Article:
Roulette advanced strategies

Roulette is one of the oldest table games in the world, and certainly one of the most glamorous. It was created in France, based on a device built by Blaise Pascal, a French physicist and inventor who was researching perpetual motion machines. The game as we know today takes the mechanism from the Pascal device, and some of the rules and bets from an ancient Italian game called cavagnole. One of the first written records of roulette in its current form can be found in an 1801 novel by French writer Jacques Lablee, which depicts French nobility playing the game in Paris. In the 19th century, roulette became a staple at casinos all across Europe and the United States, where a new wheel layout was created, adding the double zero pocket.

Today, roulette is one of the most popular games at both land-based and online casinos, and sites like offer several variations of the game, including themed roulettes, with different bonuses, awards and payouts. Thanks to technology advancements and the popularization of video streaming, online casinos began offering live dealer games as well, featuring professional croupiers instead of random number generators, streamed from casinos and broadcast studios.


Game selection

Before we get to the betting systems, there’s a simple way to increase your odds and improve your winnings: selecting the variants with the best odds and payouts. You should always play French or European roulette, because the double zero pocket on American roulette increases the house edge, which is the amount the player loses relative for any wager made on average. The house advantage for American roulette is 5.26%, which means that punters lose $5.26 for every $100 wagered, while the house edge for French roulette is 2.7%.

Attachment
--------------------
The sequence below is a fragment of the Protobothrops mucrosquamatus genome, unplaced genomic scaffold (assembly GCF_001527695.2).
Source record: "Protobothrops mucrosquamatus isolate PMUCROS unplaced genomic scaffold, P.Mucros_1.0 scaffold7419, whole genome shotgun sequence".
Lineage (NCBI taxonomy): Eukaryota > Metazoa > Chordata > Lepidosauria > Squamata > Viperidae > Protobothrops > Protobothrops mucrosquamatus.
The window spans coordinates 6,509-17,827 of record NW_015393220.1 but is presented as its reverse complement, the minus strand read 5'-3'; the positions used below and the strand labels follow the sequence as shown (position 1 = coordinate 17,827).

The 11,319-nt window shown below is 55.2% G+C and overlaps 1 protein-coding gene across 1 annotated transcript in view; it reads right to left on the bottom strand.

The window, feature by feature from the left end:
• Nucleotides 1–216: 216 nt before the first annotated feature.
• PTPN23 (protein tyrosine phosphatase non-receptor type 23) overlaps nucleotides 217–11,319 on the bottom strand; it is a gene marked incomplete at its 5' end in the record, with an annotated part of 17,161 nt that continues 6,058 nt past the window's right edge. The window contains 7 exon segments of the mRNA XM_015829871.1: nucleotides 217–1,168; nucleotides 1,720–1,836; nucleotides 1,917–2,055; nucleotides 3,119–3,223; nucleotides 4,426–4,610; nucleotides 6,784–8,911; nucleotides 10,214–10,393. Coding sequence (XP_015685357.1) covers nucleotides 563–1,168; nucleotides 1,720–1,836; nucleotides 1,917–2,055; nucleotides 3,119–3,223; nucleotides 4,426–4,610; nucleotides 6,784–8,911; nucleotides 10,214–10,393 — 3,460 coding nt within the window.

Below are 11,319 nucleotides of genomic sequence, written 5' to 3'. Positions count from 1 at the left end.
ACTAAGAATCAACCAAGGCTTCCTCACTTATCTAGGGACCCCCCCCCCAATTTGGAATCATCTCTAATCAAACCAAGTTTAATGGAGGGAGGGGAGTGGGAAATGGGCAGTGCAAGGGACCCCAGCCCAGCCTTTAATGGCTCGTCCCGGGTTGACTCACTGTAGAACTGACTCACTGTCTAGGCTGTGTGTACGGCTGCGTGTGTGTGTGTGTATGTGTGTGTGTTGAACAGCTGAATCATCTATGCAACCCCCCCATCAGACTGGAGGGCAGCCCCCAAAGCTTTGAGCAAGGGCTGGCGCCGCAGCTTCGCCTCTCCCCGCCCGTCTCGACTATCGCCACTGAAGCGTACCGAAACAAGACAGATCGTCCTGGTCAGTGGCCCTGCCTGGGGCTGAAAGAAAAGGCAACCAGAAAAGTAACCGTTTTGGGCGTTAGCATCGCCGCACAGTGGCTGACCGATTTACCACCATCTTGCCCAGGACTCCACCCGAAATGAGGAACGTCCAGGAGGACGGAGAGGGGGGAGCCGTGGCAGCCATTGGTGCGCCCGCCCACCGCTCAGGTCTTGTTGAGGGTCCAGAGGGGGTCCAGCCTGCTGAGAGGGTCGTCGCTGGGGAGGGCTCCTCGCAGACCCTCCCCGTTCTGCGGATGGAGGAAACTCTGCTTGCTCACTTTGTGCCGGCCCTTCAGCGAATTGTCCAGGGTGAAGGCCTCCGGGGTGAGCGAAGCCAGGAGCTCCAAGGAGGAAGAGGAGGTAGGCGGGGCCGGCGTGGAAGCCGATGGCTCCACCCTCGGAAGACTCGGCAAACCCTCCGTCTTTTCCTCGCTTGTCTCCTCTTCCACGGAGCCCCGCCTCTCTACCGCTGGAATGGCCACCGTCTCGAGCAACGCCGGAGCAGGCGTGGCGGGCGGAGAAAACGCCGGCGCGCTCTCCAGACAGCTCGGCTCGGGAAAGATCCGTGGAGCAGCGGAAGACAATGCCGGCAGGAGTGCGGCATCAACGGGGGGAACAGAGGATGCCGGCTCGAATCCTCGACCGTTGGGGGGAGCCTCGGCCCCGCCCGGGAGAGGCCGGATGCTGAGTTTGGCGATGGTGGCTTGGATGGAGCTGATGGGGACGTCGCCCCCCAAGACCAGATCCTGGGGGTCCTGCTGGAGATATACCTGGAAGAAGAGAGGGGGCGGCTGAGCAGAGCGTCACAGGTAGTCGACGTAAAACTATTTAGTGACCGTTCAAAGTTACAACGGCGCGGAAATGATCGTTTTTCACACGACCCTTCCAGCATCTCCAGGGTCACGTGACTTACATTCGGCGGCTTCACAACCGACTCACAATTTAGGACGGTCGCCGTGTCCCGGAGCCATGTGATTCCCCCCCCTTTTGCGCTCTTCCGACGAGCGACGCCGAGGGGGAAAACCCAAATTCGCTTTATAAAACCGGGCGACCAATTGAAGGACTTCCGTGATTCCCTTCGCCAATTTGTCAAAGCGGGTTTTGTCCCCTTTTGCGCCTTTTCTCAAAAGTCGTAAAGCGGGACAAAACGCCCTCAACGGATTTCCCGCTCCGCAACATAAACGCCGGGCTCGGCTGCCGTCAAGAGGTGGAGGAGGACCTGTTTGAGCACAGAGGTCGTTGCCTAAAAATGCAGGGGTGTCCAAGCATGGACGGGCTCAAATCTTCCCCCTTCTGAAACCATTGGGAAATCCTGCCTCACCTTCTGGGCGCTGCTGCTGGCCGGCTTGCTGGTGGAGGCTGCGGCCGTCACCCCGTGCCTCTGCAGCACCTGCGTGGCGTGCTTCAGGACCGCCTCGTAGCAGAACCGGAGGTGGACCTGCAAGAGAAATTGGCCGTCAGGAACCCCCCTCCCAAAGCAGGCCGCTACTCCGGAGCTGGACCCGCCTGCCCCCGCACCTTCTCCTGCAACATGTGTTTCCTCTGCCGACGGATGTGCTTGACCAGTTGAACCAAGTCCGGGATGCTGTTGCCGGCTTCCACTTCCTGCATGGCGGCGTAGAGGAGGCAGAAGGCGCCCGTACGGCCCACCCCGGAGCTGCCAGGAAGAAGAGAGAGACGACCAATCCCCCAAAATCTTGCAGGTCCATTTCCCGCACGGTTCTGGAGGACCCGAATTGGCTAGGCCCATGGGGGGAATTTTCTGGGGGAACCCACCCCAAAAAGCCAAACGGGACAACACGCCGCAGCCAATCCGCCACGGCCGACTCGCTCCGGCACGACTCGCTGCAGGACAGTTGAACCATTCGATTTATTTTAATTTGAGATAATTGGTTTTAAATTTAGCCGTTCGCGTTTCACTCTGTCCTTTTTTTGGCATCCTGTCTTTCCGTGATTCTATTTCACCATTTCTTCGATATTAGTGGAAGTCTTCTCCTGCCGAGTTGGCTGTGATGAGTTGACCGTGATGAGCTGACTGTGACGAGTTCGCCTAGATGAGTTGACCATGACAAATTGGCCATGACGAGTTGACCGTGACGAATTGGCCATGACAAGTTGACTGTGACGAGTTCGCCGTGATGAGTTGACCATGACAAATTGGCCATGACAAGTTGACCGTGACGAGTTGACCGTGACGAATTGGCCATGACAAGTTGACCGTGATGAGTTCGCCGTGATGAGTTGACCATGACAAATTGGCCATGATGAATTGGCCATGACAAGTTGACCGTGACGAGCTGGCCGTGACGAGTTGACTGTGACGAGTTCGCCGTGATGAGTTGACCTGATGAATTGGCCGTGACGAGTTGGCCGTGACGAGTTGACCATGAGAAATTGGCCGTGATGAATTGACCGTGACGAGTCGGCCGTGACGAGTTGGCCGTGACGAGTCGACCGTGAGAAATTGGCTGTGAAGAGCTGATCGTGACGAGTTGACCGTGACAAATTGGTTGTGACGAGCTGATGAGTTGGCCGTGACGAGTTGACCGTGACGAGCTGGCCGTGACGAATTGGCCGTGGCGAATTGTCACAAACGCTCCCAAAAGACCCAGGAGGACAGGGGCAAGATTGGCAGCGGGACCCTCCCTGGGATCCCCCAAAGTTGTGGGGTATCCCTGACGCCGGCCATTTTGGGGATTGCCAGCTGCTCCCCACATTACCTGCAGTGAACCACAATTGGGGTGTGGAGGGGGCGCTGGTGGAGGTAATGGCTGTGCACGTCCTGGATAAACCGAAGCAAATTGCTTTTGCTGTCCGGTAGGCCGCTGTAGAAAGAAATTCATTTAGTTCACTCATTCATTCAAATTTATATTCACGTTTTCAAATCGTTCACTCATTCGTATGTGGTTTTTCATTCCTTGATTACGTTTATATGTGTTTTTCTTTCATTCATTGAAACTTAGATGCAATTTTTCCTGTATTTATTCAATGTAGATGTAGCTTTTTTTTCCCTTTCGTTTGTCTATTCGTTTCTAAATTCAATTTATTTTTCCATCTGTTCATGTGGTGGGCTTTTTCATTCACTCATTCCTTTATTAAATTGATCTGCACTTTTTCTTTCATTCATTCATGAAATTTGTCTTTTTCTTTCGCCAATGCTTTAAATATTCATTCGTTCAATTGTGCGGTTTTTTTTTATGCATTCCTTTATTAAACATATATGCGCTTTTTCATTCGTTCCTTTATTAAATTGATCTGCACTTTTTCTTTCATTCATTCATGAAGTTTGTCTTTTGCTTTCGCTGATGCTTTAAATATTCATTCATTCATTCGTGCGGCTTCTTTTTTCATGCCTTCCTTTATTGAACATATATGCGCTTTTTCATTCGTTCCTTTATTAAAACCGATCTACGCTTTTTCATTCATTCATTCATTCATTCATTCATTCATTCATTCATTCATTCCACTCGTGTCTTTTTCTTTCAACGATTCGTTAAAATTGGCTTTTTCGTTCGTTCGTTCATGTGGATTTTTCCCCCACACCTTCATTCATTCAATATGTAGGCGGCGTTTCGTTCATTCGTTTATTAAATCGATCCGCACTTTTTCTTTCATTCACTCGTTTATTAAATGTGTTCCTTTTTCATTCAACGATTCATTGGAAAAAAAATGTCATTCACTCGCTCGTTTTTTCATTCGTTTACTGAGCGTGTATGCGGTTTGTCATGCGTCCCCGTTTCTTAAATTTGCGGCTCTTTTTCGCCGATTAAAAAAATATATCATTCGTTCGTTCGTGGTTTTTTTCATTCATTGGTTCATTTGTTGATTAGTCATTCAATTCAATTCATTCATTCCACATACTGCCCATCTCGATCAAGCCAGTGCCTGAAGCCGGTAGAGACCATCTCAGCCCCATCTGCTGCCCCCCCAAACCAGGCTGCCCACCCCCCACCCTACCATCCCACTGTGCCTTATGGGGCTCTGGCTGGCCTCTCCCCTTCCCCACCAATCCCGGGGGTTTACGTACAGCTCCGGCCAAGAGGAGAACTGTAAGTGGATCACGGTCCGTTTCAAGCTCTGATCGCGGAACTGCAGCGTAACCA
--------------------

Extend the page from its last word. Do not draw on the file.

You should also favour games that offer the surrender rule, which guarantees a refund in case the ball lands on the zero pocket; or the en prison rule, that gives players an extra ball if the first ball lands on zero.


Betting systems

Since roulette is a game of chance, most strategies are based on betting systems that can be applied to other casino games. These systems require big bankrolls and wagers to be made on even bets, and tend to derive from the gambler’s fallacy – an erroneous belief that the probability for an outcome after a series of outcomes is different from the probability of a single outcome. So, even when using these betting systems, remember to gamble responsibly.



The Martingale system is the most popular betting system, and commonly used in roulette games. It’s favoured by many novice players because it’s very straightforward and doesn’t require intricate calculations to be applied. However, experienced players avoid using it, as the Martingale is a risky method, and if you go on a cold streak, you could end up losing a lot of money – it is a steep progression strategy, which means it involves increasing your bets exponentially after certain results.

The Martingale should only be used with outside bets (e.g., 1-18, Red, Even) that have the maximum odds for winning – close to 50%. Start with the table minimum, and keep betting the same amount until you lose. Then, double the wager for the next spin, so, in case you win, you will recover the money lost on the previous round. If you keep on losing, keep on doubling the bet. As soon as you win, return to the minimum bet and start again.


Reverse Martingale

Another popular method is the Reverse Martingale, also known as the Paroli system. This strategy is a little bit safer than the Martingale, but it’s also a steep progression system.

As the name suggests, the Reverse Martingale system does exactly the opposite of the Martingale – you should double your bet after each win, and after each loss, you restart the system with the table minimum. And just like the Martingale, this method should only be used with outside bets.



The D’Alembert system is very similar to the previous ones, but with one main difference: the bet progression. The D’Alembert is a flat progression system, so it’s much less aggressive than the Martingale, and the result is much safer.

Before starting betting, you must determine a unit that will be the progression of your wagers. It can be a chip or a specific amount, and specialists claim the safest amount is either 0.33% or 0.50% of your total funds. You start with this amount; after each loss, you increase one unit, and after each win, you decrease one unit.

The D’Alembert is one of the few systems that can be safely used with small bankrolls, since its flat progression keeps you away from maximum limits, and going on a long cold streak won’t lead to huge losses.